What makes chores an actual ‘chore’ to a child is when we have taught them that they do not need to help out or be an active part of the family. If they are taught that it is Mom’s job to do everything, then, of course, they will resist when you ask them to pitch in or do something. It becomes an inconvenience for them to help you. Teaching them that tasks around the house are vital to keeping a home running and soliciting their help empowers them to belong to something greater than themselves. Empowering them when they are young is key but be encouraged that it is never too late to instill the character of serving, helping, and being a blessing.

ANTI-BULLY

Bullying is an imbalanced use of power that operates out of intimidation and control. Bullying starts in the home, not on the playground. Before you call a family meeting, do an Internet search on the characteristics of bullying. Ask your children what bullying means and what it looks like to bully someone. Role-play different situations and talk about how each person may feel if that happened to him or her. Now talk about what it could look like in the home, how it would make siblings feel, and discuss creative ways things like sharing and communicating could be done to show respect for others. Why are the weapons of fear, intimidation, and control not healthy options? Create an anti-bully pledge card and ask if they would be willing to make an agreement to abstain from bullying their siblings. In the days ahead, when you hear sharp tones or see aggressive or inappropriate demands between siblings, go to them and, in a respectful tone, remind them of their pledge not to partner with intimidation and control. Ask them how they could handle the situation differently.

As a family, write out pledge cards like this: I will not bully others. I will not leave anyone out. I will help others who are being bullied. If I can’t stop a bully, I will tell an adult. I care. I can help. I can make a change! I will stand up for what is right. The end of bullying starts with me! I, _____, pledge not to be bully. Signed _____ (me), Signed _____ (Mom & Dad). Let’s send our children back to school with a wider understanding of how to be kind to those who are different. 

This lesson was taken from our Character Counts SOAR parenting magazine. If you are interested in more activities, you can purchase your digital copy here: Character Training SOAR Magazine – Let the Children Fly

DECREASE FOOLISHNESS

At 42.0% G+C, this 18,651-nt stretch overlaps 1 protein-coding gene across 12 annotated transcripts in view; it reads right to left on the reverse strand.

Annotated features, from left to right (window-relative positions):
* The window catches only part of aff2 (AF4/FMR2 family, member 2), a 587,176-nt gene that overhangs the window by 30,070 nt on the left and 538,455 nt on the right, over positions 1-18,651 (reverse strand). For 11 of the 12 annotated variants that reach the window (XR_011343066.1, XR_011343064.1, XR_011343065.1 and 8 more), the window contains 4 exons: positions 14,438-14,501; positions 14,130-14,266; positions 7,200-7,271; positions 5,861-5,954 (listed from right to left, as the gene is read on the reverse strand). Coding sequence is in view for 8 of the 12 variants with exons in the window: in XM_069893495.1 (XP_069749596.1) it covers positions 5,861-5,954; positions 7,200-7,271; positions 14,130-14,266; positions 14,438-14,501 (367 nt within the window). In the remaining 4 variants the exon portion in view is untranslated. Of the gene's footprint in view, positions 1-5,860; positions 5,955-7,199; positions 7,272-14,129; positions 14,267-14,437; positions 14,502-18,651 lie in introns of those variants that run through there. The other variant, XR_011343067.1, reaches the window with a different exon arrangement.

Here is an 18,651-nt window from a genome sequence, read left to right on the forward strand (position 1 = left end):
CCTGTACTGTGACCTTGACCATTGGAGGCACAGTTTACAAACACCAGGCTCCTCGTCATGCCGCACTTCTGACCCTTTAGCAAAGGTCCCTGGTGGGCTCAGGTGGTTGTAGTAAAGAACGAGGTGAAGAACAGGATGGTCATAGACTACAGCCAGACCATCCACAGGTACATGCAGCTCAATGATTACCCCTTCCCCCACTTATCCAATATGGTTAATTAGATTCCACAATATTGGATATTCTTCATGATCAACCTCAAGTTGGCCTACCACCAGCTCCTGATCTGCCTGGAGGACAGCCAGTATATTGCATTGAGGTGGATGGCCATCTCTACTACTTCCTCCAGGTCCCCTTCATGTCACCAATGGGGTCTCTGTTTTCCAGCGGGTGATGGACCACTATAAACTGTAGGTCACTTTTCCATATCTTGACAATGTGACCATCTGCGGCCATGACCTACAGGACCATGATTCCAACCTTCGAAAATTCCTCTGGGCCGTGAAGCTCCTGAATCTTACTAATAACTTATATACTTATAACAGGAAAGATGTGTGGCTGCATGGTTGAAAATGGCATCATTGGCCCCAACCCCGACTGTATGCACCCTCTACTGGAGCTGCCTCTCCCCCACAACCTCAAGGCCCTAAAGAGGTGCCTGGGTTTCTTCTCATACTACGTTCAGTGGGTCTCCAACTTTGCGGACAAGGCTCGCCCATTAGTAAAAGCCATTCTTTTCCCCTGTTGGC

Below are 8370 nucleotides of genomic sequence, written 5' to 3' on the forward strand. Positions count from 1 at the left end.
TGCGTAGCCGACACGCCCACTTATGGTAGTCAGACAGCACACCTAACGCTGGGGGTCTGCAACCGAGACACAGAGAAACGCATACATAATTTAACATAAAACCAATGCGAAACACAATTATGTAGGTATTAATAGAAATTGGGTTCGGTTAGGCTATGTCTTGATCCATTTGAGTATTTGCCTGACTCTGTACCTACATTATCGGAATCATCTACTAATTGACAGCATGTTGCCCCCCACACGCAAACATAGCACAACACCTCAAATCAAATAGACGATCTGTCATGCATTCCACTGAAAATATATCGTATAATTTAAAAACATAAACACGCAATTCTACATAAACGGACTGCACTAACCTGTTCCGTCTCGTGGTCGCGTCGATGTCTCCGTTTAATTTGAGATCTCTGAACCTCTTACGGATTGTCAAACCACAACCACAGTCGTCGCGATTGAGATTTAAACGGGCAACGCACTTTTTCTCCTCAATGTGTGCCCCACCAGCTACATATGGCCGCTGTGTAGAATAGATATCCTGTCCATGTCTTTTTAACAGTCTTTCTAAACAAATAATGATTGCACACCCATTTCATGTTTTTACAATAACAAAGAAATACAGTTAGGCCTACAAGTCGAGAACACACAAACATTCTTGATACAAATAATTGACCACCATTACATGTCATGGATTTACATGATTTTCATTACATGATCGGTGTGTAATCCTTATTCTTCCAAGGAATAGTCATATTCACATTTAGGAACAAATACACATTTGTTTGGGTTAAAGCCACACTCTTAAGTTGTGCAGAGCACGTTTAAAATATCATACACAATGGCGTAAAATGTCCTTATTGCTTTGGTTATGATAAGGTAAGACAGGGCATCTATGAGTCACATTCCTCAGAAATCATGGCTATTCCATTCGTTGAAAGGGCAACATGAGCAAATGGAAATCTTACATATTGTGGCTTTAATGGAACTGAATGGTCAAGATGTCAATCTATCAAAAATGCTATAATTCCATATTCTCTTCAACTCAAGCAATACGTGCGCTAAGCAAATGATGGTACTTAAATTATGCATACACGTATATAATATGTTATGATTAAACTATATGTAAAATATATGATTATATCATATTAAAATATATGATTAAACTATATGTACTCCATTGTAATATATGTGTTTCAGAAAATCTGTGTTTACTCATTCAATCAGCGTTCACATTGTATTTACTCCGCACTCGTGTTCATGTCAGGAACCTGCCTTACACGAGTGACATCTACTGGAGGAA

Going to the library with four little ones was no small task, but I was determined. I discovered this glorious thing called “Toddler Story Time,” which to me meant someone else could take the lead, at least for a few minutes anyway. I was mortified at what my eyes saw. The senior librarian welcomed the children, but not one person in the room responded. She sat down to read the book, and chaos broke out. Kids were running all over the room as loud as they could be. No one seemed to care that she was trying to read to them. My shock morphed into judgment when a child began to play tug of war with the book that the librarian was trying desperately to read, and the mother did not feel led to assist the librarian in getting her book back. Before I knew it, my four joined the circus. I vowed I would never come back again. A week later, we were at the movie theater, and the same thing happened with kids running all over the place, making it impossible to actually watch the movie. Suddenly I realized what Proverbs 22:15 meant when it says, “A child’s heart has a tendency to do wrong, but the rod of discipline removes it far away from him.” Many of us know the ‘spanking’ part of this verse, and we get lost in the debate if children should be spanked. We need to zoom out of that debate and see the bigger picture. Children are foolish by nature. They are selfish by nature. They are immature by nature. Their brains aren’t even fully developed by nature. My job as a parent is to lead them in the direction of honor, respect, kindness, and self-control. This is not a post on spanking, but it IS a post on parents guiding their child’s behavior as a shepherd cares for their flock with their rod. When a sheep is wandering outside of the safety zone, a shepherd uses his rod to guide him back and lead them where they should go. The heart of this verse is about helping our children move away from foolishness through corrections and guidance. If you want to decrease their foolishness, you have to increase your teaching.